On New Year’s Eve, 2011, away from the glitter and swoon of the media, Obama signed into law the National Defense Authorization Act of 2012 (or NDAA).The law states that based on suspicion alone, the military can indefinitely detain anyone who is considered a “terrorist” or deemed an accessory to terrorism. This includes US citizens. According to the ACLU, this law codifies “indefinite military detention without charge or trial into law for the first time in American history.” “The NDAA’S dangerous detention provisions,” the ACLU continues, “would authorize the president – and all future presidents – to order the military to pick up and indefinitely imprison people captured anywhere in the world, far from any battlefield.”
“The Obama administration and its enablers have established, legitimized, and normalized a national security state apparatus that removes any doubt that domestic policing is a prelude to a totalitarian police state.”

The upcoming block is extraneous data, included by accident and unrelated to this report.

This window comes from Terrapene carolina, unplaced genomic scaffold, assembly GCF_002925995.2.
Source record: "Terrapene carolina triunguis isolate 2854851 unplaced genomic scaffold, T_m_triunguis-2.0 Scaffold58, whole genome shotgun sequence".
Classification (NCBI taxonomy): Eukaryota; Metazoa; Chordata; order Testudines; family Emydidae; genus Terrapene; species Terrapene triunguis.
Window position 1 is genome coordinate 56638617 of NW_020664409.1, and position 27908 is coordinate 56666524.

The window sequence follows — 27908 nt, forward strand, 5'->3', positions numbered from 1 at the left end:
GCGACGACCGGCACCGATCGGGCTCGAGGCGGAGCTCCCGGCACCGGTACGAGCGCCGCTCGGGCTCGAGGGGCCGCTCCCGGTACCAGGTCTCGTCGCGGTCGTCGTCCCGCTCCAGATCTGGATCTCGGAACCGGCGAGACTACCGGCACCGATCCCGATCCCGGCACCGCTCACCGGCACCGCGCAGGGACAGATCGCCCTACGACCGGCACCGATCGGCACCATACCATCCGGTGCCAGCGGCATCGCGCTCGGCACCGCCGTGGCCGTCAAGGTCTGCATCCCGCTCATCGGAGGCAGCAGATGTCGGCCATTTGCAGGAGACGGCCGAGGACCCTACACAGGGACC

What is most dangerous about this law, according to its many critics, is its broad language about who can be considered a target. In his column describing why he is suing the Obama administration over NDAA, journalist Chris Hedges points particularly to Section 1031 defining a potential target as a person who is either a member of, or substantially supported, al-Qaeda, the Taliban, or “associated forces that are engaged in hostilities against the United States or its coalition partners.” This also includes “any person who has committed a belligerent act or has directly supported such hostilities in aid of such enemy forces.” The law doesn’t define what “associated forces” are, or what “engaging in hostilities” against the US means. And because the definition of a “terrorist” shifts according to political necessity, all of us – all over the world – are potential targets and eventual victims. Historically, we have seen how the US government has labeled “domestic terrorist” any persons or groups, particularly those on the left, who have dared challenge inequality and state oppression (clear examples are the American Indian Movement and the Black Power Movement). Most recently, we have seen the brutal suppression of domestic dissent through the militarized dismantling of Occupy Wall Street encampments – which brings us to the next worrisome law, HR 347.